In The New Republic, Jeet Heer says that it is much less accurate to call Donald Trump a “liar” than it is to simply refer to him as “a bullshit artist.” As soon as I saw his lede, I knew he’d be relying on the popularized scholarship of Princeton philosophy Professor Harry G. Frankfurt. I remember seeing Prof. Frankfurt make an appearance on The Daily Show with Jon Stewart to promote his 2005 book On Bullshit.

Frankfurt sought (with some success, obviously) to create a new definition of bullshit which distinguished it from simply saying things that you know are not true. A liar is fully aware of what is true and what is not true. They know whether or not they paid the electricity bill, for example, so when they tell you that they have no idea why the power is out, that’s a lie.

A bullshitter, by contrast, doesn’t even care what is true. They’re not so much lying to deceive as to create an impression. Maybe they want you to be afraid. Maybe they want you to think that they are smarter or more well-informed than they really are.

It’s a useful distinction to make, I think, although I also think people who engage in a lot of bullshit probably lie their heads off, too.

What’s probably more interesting than a fine-grained examination of differing types of prevarication is to take a look at the audience for the stuff. Who believes it? What does getting bullshitted do to them?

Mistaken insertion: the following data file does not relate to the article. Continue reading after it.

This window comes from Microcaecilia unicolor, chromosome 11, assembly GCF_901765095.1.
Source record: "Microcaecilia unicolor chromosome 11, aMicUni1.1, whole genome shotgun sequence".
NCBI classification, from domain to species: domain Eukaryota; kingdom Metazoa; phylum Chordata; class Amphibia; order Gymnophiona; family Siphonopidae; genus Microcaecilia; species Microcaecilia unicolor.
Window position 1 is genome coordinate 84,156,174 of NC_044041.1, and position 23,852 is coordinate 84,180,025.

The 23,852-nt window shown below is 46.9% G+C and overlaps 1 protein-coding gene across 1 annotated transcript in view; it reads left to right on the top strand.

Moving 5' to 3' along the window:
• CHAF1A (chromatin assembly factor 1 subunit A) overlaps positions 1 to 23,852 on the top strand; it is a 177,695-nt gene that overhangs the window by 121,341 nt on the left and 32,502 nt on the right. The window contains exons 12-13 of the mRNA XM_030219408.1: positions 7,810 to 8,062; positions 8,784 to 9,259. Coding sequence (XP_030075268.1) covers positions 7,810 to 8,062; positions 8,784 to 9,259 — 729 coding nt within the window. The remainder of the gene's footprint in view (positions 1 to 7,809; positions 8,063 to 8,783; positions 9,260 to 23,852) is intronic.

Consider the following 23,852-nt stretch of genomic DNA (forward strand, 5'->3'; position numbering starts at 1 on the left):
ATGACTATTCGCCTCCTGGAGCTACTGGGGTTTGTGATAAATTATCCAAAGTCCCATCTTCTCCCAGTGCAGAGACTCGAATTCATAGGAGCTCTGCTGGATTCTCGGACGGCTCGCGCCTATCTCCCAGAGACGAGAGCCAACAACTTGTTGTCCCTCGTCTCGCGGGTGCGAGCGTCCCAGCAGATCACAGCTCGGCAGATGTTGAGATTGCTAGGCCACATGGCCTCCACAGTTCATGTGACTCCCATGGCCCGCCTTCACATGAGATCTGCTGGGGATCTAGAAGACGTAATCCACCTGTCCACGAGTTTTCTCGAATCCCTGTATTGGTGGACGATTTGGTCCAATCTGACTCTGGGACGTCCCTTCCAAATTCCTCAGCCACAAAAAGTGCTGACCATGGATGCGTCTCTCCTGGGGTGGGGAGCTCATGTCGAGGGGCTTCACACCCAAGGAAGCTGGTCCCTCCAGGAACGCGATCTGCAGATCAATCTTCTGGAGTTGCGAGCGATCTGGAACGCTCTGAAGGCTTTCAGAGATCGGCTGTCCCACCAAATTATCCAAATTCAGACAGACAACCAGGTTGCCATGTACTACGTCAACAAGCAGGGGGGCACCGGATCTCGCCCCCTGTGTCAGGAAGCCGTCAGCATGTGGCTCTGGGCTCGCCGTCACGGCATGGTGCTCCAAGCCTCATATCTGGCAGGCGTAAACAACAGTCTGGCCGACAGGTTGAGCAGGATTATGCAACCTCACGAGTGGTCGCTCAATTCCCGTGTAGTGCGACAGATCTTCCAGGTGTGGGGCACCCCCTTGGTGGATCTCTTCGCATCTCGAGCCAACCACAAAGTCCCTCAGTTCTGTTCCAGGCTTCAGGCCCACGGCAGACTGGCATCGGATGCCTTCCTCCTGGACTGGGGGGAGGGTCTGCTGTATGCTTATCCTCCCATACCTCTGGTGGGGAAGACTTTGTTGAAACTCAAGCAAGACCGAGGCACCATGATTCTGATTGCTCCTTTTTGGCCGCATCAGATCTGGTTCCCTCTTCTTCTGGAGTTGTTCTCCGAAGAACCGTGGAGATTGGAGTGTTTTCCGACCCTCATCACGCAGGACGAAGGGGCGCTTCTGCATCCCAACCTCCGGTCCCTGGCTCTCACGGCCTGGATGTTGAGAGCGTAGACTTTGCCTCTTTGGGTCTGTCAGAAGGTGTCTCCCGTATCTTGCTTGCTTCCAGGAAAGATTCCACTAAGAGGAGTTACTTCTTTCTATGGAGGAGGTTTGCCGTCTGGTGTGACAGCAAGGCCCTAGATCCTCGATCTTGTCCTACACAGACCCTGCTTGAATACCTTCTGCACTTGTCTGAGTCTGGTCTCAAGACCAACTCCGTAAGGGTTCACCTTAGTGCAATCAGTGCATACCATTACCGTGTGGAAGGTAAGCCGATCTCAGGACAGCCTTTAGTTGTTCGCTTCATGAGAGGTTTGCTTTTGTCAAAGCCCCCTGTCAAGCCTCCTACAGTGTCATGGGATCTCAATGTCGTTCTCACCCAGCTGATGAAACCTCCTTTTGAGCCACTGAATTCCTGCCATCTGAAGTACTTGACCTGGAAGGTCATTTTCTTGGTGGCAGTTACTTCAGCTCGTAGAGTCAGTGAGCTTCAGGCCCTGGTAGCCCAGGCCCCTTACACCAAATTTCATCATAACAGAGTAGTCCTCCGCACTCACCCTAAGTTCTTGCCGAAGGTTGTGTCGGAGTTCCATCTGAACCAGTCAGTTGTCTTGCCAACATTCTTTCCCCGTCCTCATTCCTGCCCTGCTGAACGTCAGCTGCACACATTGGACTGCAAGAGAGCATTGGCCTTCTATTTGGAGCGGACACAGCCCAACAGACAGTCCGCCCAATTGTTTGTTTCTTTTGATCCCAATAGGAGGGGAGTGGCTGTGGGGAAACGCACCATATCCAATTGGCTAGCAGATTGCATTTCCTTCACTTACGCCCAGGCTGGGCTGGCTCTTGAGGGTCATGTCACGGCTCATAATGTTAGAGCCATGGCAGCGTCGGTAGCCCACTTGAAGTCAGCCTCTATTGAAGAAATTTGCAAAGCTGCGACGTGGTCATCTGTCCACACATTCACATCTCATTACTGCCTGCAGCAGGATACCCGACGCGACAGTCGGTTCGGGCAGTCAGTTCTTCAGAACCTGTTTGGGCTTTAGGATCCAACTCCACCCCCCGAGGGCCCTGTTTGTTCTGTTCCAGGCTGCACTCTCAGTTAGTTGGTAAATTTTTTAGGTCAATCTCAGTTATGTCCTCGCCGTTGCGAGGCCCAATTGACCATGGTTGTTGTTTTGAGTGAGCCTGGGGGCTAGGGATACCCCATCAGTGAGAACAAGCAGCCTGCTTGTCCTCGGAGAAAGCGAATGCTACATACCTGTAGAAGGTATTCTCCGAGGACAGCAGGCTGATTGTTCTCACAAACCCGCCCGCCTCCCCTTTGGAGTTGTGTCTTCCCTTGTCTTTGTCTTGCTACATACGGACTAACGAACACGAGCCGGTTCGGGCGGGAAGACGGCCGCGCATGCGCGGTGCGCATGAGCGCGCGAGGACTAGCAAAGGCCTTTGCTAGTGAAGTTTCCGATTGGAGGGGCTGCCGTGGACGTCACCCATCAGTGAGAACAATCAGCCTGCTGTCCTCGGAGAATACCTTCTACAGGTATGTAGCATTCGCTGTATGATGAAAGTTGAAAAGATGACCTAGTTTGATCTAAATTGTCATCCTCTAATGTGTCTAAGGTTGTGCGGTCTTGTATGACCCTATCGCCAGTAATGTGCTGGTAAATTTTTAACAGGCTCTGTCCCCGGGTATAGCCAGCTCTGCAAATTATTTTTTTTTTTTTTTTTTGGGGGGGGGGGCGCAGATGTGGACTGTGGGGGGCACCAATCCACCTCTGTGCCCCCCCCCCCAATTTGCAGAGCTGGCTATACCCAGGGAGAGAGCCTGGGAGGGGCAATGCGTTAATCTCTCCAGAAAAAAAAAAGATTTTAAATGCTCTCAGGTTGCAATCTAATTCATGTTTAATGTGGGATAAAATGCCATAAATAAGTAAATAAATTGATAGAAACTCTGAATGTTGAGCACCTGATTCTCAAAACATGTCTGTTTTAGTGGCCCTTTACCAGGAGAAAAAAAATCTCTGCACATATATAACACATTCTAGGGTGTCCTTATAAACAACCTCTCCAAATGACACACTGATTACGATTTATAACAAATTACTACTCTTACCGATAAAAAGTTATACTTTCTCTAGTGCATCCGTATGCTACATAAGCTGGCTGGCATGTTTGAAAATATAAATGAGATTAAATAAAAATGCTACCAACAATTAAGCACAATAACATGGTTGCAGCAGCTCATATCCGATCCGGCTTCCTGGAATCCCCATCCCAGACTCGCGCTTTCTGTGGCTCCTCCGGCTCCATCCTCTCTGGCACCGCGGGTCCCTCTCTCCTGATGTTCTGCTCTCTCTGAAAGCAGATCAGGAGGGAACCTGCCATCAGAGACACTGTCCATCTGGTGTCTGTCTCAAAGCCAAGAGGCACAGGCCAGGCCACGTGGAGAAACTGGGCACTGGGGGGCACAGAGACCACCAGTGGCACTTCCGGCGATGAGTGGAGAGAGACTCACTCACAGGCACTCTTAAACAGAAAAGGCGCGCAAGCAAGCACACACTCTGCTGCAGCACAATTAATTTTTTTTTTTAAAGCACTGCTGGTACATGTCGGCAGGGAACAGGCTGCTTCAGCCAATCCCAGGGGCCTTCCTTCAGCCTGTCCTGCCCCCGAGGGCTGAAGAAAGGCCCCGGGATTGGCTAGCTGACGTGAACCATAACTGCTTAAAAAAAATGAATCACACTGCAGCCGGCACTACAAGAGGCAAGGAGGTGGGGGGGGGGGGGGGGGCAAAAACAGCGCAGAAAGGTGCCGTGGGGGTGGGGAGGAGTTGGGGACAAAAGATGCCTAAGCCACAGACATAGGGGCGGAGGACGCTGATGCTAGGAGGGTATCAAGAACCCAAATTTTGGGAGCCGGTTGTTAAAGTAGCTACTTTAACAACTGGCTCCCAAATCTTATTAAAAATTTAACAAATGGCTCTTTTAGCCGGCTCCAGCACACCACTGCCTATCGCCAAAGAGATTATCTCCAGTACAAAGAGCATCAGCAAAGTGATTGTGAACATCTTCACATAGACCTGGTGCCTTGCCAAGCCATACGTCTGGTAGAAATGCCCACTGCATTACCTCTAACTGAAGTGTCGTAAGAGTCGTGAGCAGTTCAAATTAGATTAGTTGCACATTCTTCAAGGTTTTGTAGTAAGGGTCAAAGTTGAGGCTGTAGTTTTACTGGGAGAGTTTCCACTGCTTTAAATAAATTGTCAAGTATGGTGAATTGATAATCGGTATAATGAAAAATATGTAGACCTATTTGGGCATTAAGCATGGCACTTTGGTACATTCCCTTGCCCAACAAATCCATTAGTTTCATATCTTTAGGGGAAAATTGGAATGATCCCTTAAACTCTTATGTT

That’s why I found the following to be the most interesting part of Heer’s essay:

The triumph of bullshit has consequences far beyond the political realm, making society as a whole more credulous and willing to accept all sorts of irrational beliefs. A newly published article in the academic journal Judgment and Decision Making links “bullshit receptivity” to other forms of impaired thinking: “Those more receptive to bullshit are less reflective, lower in cognitive ability (i.e., verbal and fluid intelligence, numeracy), are more prone to ontological confusions and conspiratorial ideation, are more likely to hold religious and paranormal beliefs, and are more likely to endorse complementary and alternative medicine.”

That’s a lot of academic language that basically says that stupid and gullible people are easy to fool. I think we knew that.

But the real key is that, although there is never any shortage of credulous people, they need to be lied to first before they are led astray. If you don’t exploit their cognitive weaknesses and you lead them toward the truth, they aren’t so misinformed. By constantly bullshitting them, you’re making them less informed and probably more cynical, too.

As a personal observation, I’d add that due to the cheerleading aspects of “team sport” American politics, if one party consistently resorts to bullshit as a core strategy, and they have some electoral success doing it, then the fanboys and girls of that party are going to start liking the play call.

“Hey, this bullshit works like a charm! It works every time!”

And, then, you get a post-truth party.

Martin Longman

Martin Longman is the web editor for the Washington Monthly. See all his writing at